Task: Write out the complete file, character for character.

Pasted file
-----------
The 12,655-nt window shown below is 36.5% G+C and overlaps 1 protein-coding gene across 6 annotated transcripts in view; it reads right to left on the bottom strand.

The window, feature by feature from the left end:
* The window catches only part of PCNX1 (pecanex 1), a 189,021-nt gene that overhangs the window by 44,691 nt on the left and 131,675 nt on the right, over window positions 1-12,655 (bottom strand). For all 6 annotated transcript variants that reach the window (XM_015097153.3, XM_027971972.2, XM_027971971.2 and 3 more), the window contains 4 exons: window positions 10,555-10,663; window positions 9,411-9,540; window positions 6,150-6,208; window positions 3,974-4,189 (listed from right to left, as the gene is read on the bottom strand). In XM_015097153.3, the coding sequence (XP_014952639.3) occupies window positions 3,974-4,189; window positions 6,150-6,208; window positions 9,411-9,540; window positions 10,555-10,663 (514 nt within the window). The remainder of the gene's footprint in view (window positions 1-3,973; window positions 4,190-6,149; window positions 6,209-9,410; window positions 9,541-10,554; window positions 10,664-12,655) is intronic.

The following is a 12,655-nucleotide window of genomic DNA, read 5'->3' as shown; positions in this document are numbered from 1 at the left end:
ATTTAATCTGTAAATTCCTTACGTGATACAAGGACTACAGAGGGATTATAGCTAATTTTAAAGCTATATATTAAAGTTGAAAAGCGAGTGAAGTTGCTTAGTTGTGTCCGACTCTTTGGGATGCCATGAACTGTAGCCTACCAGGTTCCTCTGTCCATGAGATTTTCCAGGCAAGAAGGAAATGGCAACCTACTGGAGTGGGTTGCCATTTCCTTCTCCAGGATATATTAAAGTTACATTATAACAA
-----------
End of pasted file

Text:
The 12,655-nt window shown below is 36.5% G+C and overlaps 1 protein-coding gene across 6 annotated transcripts in view; it reads right to left on the bottom strand.

The window, feature by feature from the left end:
* The window catches only part of PCNX1 (pecanex 1), a 189,021-nt gene that overhangs the window by 44,691 nt on the left and 131,675 nt on the right, over window positions 1-12,655 (bottom strand). For all 6 annotated transcript variants that reach the window (XM_015097153.3, XM_027971972.2, XM_027971971.2 and 3 more), the window contains 4 exons: window positions 10,555-10,663; window positions 9,411-9,540; window positions 6,150-6,208; window positions 3,974-4,189 (listed from right to left, as the gene is read on the bottom strand). In XM_015097153.3, the coding sequence (XP_014952639.3) occupies window positions 3,974-4,189; window positions 6,150-6,208; window positions 9,411-9,540; window positions 10,555-10,663 (514 nt within the window). The remainder of the gene's footprint in view (window positions 1-3,973; window positions 4,190-6,149; window positions 6,209-9,410; window positions 9,541-10,554; window positions 10,664-12,655) is intronic.

The following is a 12,655-nucleotide window of genomic DNA, read 5'->3' as shown; positions in this document are numbered from 1 at the left end:
ATTTAATCTGTAAATTCCTTACGTGATACAAGGACTACAGAGGGATTATAGCTAATTTTAAAGCTATATATTAAAGTTGAAAAGCGAGTGAAGTTGCTTAGTTGTGTCCGACTCTTTGGGATGCCATGAACTGTAGCCTACCAGGTTCCTCTGTCCATGAGATTTTCCAGGCAAGAAGGAAATGGCAACCTACTGGAGTGGGTTGCCATTTCCTTCTCCAGGATATATTAAAGTTACATTATAACAA